“Serve static assets with an efficient cache policy” warning.
This is the warning you will typically see on the online performance tools.

The most common type of files that are cached are:

  • stylesheets
  • images
  • logos
  • and other static elements

Since they are probably not changing since the last visit, your website will load faster in visitors’ browsers. The problem is – everything that is cached needs to have a set expiration period. Just in case something has been changed meanwhile, so visitors can load an updated version of a website.

Fix leverage browser caching warning with plugins

Results from a plugin search for caching plugins.
You can easily find dozens of caching plugins in WordPress.

W3 Total Cache

W3 Total Cache is among the most popular caching plugins. It comes with all the features you could expect from such a plugin. Overall, this plugin directly improves SEO and the entire user experience by improving your website performance. When properly configured, it can give you about a 10 times boost in general performance. With more than a decade in existence, many web developers, web hosts, and publishers are placing their trust in this plugin.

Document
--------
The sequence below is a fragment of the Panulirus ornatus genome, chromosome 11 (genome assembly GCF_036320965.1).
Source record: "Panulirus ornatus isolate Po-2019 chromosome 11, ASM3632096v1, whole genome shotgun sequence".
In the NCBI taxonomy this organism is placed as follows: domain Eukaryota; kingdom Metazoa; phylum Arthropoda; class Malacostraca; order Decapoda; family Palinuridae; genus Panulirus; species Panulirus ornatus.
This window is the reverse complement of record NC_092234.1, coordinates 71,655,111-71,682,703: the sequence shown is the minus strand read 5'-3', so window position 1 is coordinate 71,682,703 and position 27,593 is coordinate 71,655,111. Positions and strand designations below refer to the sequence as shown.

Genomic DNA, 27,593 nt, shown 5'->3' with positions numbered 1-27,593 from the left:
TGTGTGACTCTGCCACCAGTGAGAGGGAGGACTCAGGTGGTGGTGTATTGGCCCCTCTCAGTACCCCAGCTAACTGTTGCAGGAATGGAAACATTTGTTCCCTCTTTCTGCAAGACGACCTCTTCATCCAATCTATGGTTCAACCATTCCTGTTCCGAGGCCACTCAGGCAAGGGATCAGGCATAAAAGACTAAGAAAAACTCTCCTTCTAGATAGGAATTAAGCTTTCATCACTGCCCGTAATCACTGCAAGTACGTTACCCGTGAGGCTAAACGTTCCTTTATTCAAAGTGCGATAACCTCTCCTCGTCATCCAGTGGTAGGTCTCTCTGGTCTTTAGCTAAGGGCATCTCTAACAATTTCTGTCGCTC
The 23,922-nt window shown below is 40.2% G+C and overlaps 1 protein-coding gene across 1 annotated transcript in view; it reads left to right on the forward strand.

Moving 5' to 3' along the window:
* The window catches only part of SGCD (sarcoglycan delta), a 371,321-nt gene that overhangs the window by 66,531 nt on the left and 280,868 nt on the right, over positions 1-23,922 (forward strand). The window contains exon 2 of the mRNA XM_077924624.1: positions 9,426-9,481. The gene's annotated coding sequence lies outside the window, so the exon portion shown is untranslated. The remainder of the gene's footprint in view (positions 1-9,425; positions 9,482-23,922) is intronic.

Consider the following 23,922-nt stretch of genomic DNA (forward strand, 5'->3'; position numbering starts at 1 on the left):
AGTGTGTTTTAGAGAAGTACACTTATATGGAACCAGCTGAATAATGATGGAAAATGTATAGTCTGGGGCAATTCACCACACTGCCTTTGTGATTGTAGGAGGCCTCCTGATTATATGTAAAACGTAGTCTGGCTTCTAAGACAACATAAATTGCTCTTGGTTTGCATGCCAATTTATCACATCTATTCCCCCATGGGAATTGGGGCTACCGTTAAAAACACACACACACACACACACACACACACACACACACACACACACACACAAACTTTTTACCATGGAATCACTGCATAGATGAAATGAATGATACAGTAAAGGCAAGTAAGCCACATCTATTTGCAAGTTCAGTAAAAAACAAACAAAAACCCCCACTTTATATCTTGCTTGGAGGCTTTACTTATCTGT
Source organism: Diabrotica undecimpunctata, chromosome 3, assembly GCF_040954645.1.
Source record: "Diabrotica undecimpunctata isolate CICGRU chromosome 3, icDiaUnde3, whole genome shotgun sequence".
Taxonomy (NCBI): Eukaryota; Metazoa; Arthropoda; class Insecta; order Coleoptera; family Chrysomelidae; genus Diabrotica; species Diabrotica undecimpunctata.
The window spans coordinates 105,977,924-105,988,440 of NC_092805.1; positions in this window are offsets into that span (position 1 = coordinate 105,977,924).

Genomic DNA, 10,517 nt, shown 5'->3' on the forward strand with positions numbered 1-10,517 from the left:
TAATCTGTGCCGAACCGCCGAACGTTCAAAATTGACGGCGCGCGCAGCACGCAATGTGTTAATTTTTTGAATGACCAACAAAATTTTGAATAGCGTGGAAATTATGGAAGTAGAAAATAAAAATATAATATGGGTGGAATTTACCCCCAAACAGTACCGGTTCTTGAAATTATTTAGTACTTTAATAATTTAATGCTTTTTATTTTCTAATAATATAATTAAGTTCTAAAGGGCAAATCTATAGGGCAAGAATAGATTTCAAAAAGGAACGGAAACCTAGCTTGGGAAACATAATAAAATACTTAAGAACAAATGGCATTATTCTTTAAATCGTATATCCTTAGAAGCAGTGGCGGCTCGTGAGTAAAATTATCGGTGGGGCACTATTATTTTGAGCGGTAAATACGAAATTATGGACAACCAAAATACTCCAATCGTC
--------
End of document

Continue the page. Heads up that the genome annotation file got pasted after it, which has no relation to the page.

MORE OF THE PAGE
CAOS plugin

Complete Analytics Optimization Suite can easily be found in the WordPress plugin repository. While it’s not famous as a general caching solution, this plugin solves the problem with Google Analytics. Sometimes, if you are using Google Analytics, it will skew the results from PageSpeed Insights and similar tools. Mostly because Google has set a too short cache expiry time. With the CAOS plugin, you can host your host analytics.js/gtag.js locally and keep it up-to-date automatically.

WP Rocket plugin